Zero Dark Thirty
Directed by: Kathryn Bigelow
Starring: Jessica Chastain, Jason Clarke, Kyle Chandler and Joel Edgerton
Zero Dark Thirty will stay with you. Long after the credits roll, days after, it’ll stick with you.
Kathryn Bigelow’s reserved but intense recounting of the search that led up to the discovery and death of Osama Bin Laden (based on the accounts of people actually involved in the operation) features a phenomenal turn from Jessica Chastain as Maya, a CIA case officer.
Focusing on Maya, the story follows the painstaking development of “the greatest manhunt ever” from 2003 until 2011 when SEAL Team Six mounted a covert operation on the compound in Pakistan where the Al-Qaeda leader was hiding out.
Less an exercise in flag-waving, Zero Dark Thirty emphasises more the grind of work in the information community.
Maya, a recent arrival to Pakistan, joins Dan (Jason Clarke) and the rest of CIA agents embedded in the US embassy and quickly makes a name for herself as being tenacious and uncompromising. She also latches on to the idea that Bin Laden’s most trusted courier, Abu Ahmed, may be a key source of information and weathers years of political and social upheaval and setbacks in pursuit of her lead.
Torture is also a character unto itself. The characters engage in it. They acknowledge they’re skirting, if not overstepping, the boundaries of propriety and the cost it may have on their souls. Beyond not shrinking from the brutality of water-boarding and the sensory deprivation techniques used in “information gathering”, however, no particular stance is taken on the issue.
Also gratifyingly shorn of trumpets or gratuitous back-slapping is the film’s final act as the soldiers make their final move against Bin Laden.
The long scene, shot almost entirely in the green and black of the SEAL’s nightvision, is a taut affair, despite the end already being known and emphasises Bigelow’s talent for tackling realistic action scenes.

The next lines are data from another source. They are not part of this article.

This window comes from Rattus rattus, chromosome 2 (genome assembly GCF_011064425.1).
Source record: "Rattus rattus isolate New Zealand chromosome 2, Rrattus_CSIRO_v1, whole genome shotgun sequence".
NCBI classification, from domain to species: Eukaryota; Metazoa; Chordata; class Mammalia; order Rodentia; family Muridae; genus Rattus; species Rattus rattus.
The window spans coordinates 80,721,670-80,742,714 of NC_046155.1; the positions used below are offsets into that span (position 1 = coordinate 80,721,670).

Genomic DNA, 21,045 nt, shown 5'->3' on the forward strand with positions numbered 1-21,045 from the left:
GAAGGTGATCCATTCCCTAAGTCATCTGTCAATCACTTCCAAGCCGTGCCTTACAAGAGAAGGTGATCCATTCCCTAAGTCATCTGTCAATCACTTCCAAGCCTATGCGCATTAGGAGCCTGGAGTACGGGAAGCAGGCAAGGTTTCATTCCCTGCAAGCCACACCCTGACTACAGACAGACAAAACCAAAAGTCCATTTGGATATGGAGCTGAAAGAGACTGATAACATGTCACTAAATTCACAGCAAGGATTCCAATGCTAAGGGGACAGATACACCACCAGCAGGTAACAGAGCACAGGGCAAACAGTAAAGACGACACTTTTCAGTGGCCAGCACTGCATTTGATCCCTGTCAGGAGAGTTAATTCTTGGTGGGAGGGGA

In a field of excellent actors Chastain and Clarke, who shared the screen in John Hillcoat’s Lawless, deserve special mention.
Nominated for the best actress Oscar, Chastain is brilliantly unsympathetic as the “killer from Washington”, avoiding many of the holes a lesser performer may have fallen into.
Similar to former co-star Tom Hardy, Clarke is expert at playing the brilliant brute. Dan comes from the more rough-and-tumble end of the intelligence community but Clarke imbues him with a believable intelligence that undercuts his lunk persona.
Zero Dark Thirty is never going to be anything less than a political hot potato but Bigelow and writer Mark Boal do a fine job of making it exciting and thought-provoking without overtly expressing an opinion of how the intelligence community functions.
A fascinating flick telling a story that shouldn’t be taken as Gospel but should be paid attention to.
Hansel & Gretel:
Directed by: Tommy Wirkola
Starring: Jeremy Renner, Gemma Arterton, Famke Janssen, Peter Stormare
There must have been a moment during the filming of Hansel & Gretel: Witch Hunters when the cast and crew realised that the flick was bad.
Undeterred by this revelation, however, it seems they decided to buy an extra few hundred gallons of fake blood and miscellaneous goo, embrace their inner schlock monster (and an 18 cert) and, in doing so, ended up with a really fun film.
The film takes up years after the fairy tale leaves off with the brother and sister duo, played by Jeremy Renner and Gemma Arterton, now older, bolder and known far and wide for their powers of supernatural asskickery.
The pair find themselves in Augsberg, where witches are being blamed for a rash of child disappearances. As they investigate the kidnappings, they discover there’s more than a few missing kiddies to worry about and the grand poobah of black magic, Muriel (Famke Janssen in top scenery-chewing form) is planning to unleash an army of fireproof witches on the world.
It’s silly as all hell but manages to be great fun, thanks to some elaborate set pieces and a sense of humour reminiscent of the Evil Dead films.
Renner and Arterton aren’t going to make their careers on such stuff but it’ll hardly hurt them either and the film serves as a reminder that getting a little goofy is seldom a bad idea.